As it is with social etiquette, so it is with memorials. An artist who sweeps away the traditional conventions for dealing with the great truths of life, death, and sacrifice, can only shuffle about in the cupboard of his own store of mental images.
One thing I simply cannot wait to sit down and enjoy with a cup of freshly brewed tea is Imprimis, which arrives free every month from Hubby’s alma mater. The subjects covered—just one each month—vary from art and architecture to culture and foreign affairs, and always pique my interest.
This month, writer and professor of art at Williams College Michael J. Lewis writes about the contemporary state of monuments and memorials. His thoughts were interesting indeed, and are certainly something artists should pay attention to, particularly as Lewis seems to actually have standards and we never know whom or what we might be called upon to honour. He touches on the obnoxious literalism of memorials today, an interesting discussion all by itself, but the first few paragraphs are what really stuck with me.
The entire article is worth reading, but here’s an excerpt that really got me thinking (all emphasis added):
As traditionally understood, a monument is the expression of a single powerful idea in a single emphatic form, in colossal scale and in permanent materials, made to serve civic life….
The spontaneous roadside memorials that mark the site of fatal traffic accidents are a relatively new phenomenon. As physical objects they are ephemera, but as a mass cultural phenomenon they are quite extraordinary, and they testify to a deep human need for memorials. It is a new form of folk art, and it is extremely conventionalized in its expression. For one thing, its repertoire of forms and materials is very narrow: crosses, flowers, hand-painted signs, and heartbreakingly, in the case of a child, stuffed animals. There is very little else, and no striving for originality. Their creators look for widely understood symbols, and they yearn for resolution and closure; they certainly do not aspire to an open-ended process.
In a way, these anonymous roadside sculptors understand what many contemporary artists do not—that monuments, because they are public art forms, must be legible. And this requires a great degree of convention. Thus most traditional monuments are paraphrases of a few ancient types: the triumphal arch, the temple, the colossal column, and the obelisk. Since the 1930s, it has been fashionable to disparage this as architectural grave-robbing, and to argue that we should create our own forms. But these forms are timeless, not simply ancient. After all, the arch is nothing more than a space of passage, made monumental; an obelisk or column is the exclamation point raised above a sacred spot; and a temple is a tabernacle, the sacred tent raised over an altar. These ideas are permanent, and it is not surprising that the one successful work of contemporary public art, the Vietnam Memorial, took its form from one of the most ancient—the mural shrine, the wailing wall.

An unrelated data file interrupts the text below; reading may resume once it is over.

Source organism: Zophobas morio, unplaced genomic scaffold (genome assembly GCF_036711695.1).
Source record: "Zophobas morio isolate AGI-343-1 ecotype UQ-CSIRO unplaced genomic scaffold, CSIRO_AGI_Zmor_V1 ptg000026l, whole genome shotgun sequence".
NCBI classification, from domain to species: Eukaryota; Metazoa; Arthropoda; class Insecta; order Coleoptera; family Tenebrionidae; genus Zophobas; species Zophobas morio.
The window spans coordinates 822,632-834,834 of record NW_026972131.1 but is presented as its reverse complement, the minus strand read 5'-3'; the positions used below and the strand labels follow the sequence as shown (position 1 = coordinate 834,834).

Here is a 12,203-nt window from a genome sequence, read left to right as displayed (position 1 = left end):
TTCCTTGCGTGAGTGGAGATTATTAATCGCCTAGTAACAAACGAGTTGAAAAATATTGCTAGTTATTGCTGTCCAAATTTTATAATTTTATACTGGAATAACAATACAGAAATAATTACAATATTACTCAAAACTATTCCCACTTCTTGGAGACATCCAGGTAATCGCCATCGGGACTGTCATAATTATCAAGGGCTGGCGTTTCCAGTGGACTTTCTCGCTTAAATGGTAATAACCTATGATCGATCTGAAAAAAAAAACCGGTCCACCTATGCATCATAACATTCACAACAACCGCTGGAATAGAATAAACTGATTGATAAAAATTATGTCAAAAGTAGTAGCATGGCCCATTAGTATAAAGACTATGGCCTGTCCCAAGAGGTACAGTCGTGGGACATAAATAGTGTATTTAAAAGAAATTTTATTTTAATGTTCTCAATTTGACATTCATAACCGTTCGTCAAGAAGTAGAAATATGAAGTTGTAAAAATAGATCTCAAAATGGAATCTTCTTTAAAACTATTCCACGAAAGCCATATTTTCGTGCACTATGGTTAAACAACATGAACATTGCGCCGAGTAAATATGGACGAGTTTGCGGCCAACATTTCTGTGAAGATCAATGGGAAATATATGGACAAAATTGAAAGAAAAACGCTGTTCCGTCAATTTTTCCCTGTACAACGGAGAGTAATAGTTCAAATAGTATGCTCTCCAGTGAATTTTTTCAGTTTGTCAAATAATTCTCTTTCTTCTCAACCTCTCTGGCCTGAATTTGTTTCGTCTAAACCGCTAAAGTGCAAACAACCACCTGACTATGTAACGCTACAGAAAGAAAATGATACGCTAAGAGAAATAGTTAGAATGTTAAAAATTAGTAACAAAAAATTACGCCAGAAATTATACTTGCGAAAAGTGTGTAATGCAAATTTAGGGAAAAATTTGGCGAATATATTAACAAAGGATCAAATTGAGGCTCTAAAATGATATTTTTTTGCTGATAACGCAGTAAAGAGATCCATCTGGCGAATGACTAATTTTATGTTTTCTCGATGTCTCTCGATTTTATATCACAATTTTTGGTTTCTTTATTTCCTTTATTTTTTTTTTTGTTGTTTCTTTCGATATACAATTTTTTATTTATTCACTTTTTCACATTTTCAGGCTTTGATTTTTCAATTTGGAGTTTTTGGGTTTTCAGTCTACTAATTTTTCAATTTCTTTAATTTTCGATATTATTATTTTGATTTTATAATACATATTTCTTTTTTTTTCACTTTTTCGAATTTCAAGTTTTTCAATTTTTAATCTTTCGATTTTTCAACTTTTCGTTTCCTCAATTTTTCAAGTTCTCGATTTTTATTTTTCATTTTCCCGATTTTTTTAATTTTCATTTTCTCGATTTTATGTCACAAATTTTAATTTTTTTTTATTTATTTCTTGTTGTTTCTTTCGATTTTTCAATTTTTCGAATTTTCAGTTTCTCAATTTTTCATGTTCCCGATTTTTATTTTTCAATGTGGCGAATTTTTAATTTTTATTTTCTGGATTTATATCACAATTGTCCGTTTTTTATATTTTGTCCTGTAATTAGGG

…Frank Lloyd Wright found the Jefferson Memorial preposterous for its archaic expression. But true monumentality has little to do with style and everything to do with simplicity and grandeur of expression. *
My opinion here is bound to be unpopular, but holding unpopular opinions is something I’m used to, so here goes.
All of this drive to be, as Lewis calls it, “fashionable”, in memorials and monuments in particular, seems to me…well, selfish. Instead of considering not only posterity, but the past upon which we are built, many artists seem more intent on being avant-garde and, dare I suggest it, gaining all sorts of press attention—good or bad—just for the sake of the attention. Therefore, they build monuments and memorials in order to indulge themselves, not to celebrate or honour something or someone else.
Perhaps this is another reason many of us appreciate older cemeteries so much. Their memorials are not only beautiful, but clear in their message, much like stuffed animals set atop a cross beside the road. Flowers, lambs, crosses, trees, angels, weeping ladies draped over headstones or crosses; it’s a universal language, and a graceful one at that. And though each headstone, each sculpture honours an individual or perhaps a pair, we are not excluded from what they have to say. More recently, I have seen headstones of contemporary vintage with military scenes, bucks, pets, and even a John Deere tractor. These are things all can understand, that honour the dead without being overdone or telling us the whole story. It is simply what the dead and family of the dead thought we needed to know about them.
Artists, especially those called upon to create memorials and monuments that will be gazed upon and contemplated over by generations to come, need to remember that despite their cache as an artist, there are events, people, and ideas much, much bigger than they are or ever will be. That which we are memorializing or building a monument to must be allowed to speak for itself; ; it should not project solely or mostly the artist’s ideas and thoughts. Such artwork should be created with a mind toward truly honouring the subject; the artist’s own style will surely come through on its own with little encouragement, and their work will be appreciated for its thoughtfulness, sensitivity toward its subject, and beauty rather than disliked, disdained, or even reviled when it is unveiled and revealed to be more about the artist than the subject.
Memorials and monuments are meant for all—for the citizens, for the nation—and to be perfectly honest, when I see an artist use their newly-won commission for a monument to speak for themselves instead of to speak for that which it is they build a monument to, to say nothing of posterity and history, it leaves me feeling sad, ashamed, and sometimes, a little angry.
* Reprinted by permission from Imprimis, a publication of Hillsdale College.